Jan 17 2014

Why Higher Education Cannot Afford to Lose Net Neutrality

A data duel at Yale, some tech history and the best stories of the week.

Welcome to our weekly roundup of tech and education news. Have a story you’d like to see here? Tweet us.

How Could the Fall of Net Neutrality Affect Education?

It’s a controversial issue that we are sure to hear more about in the coming months. This week, an appeals court “threw out federal rules requiring broadband providers to treat all Internet traffic equally,” according to the Wall Street Journal. Without FCC regulations similar to the rules that telephone companies have abided by for years, Internet service providers will be able to offer free, or “sponsored,” data from their partners and even throttle bandwidth to slow connections to their competitors’ websites. “It takes the Internet into completely uncharted territory,” Columbia University law professor Tim Wu told the Wall Street Journal.

In an insightful article on Campus Technology, Dian Schaffhauser asks, Will Net Neutrality Ruling Doom Education to Second-Class Status?

"Rather than a single, open network, we face a future where different networks offer different performance for different applications," explained Michael Berman, vice president of Technology & Communication for California State University Channel Islands. "It's not hard to imagine, for example, a commercial network that has Apple as a major sponsor and makes it harder to use an Android phone or vice-versa. Or, a network where the video for courses from the University of Phoenix or Coursera run quickly, but those from edX and your local community college run at slower speed and lower resolution."

It’s a tricky and contentious issue that EdTech will be following.

More Than 30 Years Ago, Steve Jobs Predicted What 2014 Would Look Like

In this video from the Computer History Museum, via Wired, Apple co-founder Steve Jobs reminisces about his experience watching students use computers.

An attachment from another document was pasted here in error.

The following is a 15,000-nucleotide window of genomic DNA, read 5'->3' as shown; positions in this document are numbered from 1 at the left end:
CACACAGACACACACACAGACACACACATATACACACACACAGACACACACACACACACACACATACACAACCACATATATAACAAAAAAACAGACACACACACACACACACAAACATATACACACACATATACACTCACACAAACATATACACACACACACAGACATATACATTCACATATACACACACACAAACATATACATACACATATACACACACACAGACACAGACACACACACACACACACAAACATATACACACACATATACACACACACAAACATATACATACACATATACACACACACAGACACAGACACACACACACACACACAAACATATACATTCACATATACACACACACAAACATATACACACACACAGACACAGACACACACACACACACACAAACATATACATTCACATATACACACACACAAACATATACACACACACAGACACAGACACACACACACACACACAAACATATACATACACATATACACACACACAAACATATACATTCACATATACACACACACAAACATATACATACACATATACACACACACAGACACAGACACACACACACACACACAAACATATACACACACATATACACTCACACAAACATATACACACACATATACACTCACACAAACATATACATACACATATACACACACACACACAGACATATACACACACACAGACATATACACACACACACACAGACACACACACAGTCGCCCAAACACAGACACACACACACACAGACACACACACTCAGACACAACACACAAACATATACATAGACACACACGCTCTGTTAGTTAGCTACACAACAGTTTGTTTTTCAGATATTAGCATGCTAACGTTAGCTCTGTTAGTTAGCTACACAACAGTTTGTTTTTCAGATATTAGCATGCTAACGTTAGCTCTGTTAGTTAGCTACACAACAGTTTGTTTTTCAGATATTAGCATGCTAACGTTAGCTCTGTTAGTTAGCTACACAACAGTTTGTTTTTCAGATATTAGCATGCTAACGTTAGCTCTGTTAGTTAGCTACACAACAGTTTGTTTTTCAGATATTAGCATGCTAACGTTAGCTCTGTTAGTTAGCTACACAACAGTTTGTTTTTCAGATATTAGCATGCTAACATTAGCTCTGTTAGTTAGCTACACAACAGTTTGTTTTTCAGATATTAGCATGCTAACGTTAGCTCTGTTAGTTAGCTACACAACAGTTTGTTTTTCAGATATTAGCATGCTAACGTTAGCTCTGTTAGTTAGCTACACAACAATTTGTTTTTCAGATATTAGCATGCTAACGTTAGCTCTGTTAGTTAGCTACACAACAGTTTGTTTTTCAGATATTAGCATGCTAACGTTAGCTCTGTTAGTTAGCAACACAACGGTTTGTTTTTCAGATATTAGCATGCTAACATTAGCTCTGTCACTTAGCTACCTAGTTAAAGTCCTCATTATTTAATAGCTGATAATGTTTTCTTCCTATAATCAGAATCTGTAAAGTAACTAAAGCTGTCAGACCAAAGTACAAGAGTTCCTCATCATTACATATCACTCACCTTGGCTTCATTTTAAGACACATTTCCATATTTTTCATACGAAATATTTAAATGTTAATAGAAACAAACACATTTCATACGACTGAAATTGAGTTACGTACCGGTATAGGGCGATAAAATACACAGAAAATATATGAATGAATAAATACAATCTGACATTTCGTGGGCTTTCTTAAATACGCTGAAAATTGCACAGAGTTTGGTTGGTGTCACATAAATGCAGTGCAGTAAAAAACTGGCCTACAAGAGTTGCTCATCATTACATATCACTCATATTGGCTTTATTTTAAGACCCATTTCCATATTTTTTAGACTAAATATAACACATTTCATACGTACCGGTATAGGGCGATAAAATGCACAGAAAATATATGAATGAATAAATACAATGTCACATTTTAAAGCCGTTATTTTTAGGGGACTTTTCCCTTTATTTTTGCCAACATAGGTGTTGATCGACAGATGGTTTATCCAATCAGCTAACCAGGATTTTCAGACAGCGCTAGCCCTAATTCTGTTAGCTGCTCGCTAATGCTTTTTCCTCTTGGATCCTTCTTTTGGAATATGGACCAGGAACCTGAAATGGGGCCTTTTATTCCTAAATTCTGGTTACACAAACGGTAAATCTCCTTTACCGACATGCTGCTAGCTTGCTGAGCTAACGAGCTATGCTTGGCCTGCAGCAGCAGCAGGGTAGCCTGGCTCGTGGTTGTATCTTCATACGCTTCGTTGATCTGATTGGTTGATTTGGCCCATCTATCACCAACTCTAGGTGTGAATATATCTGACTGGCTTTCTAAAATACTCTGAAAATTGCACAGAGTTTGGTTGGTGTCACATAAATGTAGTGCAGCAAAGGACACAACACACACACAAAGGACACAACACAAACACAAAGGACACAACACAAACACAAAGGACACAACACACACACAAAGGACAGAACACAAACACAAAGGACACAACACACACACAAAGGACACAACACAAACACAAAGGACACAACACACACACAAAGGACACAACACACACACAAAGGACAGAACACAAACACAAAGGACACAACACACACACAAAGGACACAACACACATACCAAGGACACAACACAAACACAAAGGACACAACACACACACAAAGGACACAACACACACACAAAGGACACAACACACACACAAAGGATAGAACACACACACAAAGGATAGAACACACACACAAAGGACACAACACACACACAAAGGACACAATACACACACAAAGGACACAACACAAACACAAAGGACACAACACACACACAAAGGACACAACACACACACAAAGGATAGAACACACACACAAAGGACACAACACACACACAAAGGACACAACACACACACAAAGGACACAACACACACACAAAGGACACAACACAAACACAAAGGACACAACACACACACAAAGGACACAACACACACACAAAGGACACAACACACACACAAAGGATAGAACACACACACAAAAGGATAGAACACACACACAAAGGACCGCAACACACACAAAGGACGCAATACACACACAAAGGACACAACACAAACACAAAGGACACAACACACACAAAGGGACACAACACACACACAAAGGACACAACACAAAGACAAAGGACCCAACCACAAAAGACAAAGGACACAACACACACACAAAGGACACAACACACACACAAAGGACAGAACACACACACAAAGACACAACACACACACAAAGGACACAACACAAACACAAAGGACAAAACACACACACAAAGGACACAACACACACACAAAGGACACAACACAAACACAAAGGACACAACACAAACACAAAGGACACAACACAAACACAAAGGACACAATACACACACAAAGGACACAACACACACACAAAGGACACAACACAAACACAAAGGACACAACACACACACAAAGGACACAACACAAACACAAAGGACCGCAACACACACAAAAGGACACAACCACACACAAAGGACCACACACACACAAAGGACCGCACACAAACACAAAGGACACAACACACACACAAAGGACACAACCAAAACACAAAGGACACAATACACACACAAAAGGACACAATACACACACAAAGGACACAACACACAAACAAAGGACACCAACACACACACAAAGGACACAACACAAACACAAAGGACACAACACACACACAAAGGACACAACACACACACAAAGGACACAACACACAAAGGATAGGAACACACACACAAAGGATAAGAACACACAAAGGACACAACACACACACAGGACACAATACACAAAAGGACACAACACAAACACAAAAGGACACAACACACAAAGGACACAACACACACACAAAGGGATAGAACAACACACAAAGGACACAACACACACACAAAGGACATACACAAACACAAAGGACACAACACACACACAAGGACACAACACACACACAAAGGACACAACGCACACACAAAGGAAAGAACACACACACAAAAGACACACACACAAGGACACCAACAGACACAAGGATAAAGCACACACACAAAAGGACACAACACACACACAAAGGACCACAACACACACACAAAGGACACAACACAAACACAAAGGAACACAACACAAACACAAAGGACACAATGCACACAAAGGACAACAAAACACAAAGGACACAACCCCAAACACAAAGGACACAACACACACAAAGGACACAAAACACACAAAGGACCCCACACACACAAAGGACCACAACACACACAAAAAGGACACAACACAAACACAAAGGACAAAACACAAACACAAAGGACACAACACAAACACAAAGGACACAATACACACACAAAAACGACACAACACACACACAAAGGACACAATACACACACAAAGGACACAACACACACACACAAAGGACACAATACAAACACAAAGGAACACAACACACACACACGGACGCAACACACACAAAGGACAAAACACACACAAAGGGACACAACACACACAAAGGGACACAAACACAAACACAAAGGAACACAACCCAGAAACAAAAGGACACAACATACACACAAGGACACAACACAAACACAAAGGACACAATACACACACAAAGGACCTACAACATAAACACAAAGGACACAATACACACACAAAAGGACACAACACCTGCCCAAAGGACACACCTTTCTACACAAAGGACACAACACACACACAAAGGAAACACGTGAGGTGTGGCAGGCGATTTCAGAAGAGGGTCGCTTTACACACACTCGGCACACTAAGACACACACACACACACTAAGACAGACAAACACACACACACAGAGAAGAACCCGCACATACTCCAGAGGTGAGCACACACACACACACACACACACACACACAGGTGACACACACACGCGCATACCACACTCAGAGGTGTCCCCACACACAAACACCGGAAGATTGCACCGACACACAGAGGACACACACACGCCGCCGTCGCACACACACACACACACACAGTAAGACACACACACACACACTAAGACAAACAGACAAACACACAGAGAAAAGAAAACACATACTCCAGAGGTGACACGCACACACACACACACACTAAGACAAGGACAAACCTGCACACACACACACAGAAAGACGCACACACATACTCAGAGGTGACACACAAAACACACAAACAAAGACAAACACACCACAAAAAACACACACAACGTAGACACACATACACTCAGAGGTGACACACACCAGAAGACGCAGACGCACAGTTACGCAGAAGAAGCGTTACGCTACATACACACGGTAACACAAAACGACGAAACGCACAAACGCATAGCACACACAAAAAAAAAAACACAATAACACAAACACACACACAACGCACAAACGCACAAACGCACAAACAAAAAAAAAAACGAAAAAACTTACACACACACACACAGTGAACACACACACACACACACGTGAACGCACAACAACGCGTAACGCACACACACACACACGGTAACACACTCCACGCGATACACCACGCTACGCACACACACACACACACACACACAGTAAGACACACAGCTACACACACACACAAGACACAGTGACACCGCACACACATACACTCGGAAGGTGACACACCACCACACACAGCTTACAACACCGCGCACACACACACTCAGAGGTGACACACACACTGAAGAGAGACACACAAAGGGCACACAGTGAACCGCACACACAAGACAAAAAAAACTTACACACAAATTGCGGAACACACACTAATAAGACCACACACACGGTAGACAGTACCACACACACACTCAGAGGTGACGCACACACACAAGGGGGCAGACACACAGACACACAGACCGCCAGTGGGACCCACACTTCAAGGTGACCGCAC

Here are a few quotes from the video:

“I actually got a chance to see 20 students interacting with these computers on a one-on-one basis. And I couldn’t help remembering my own school days when none of these things existed and we’d just get in trouble all the time.”

“What’s even more incredible is when you go talk to fifth-graders. They’re growing up with [computers]. You know, it’s new for myself. I didn’t anything about this stuff 15 years ago.”

A Data Duel at Yale

Like most colleges and universities, Yale’s course-selection software leaves much to be desired. In response, two students, Peter Xu and Harry Yu, built a site that pulled data from several databases to make comparing, scheduling and ultimately selecting courses much easier. Yale students loved it. More than 40 percent of the study body used the tool, which theXu and Yu called Yale Bluebook+.

Not surprisingly, the Yale administration was concerned about data security. While Xu and Yu responded to the university’s concerns about data access and storage, there were other issues involving branding and the unauthorized use of Yale’s logo. The IT department eventually blocked the site and demanded that it be taken down.

What do you think? Should students be able to build tools like this using university data? Is Yale right to take down the site? Read the full story from the Washington Post, and share your thoughts in the Comments.

This Week on EdTech

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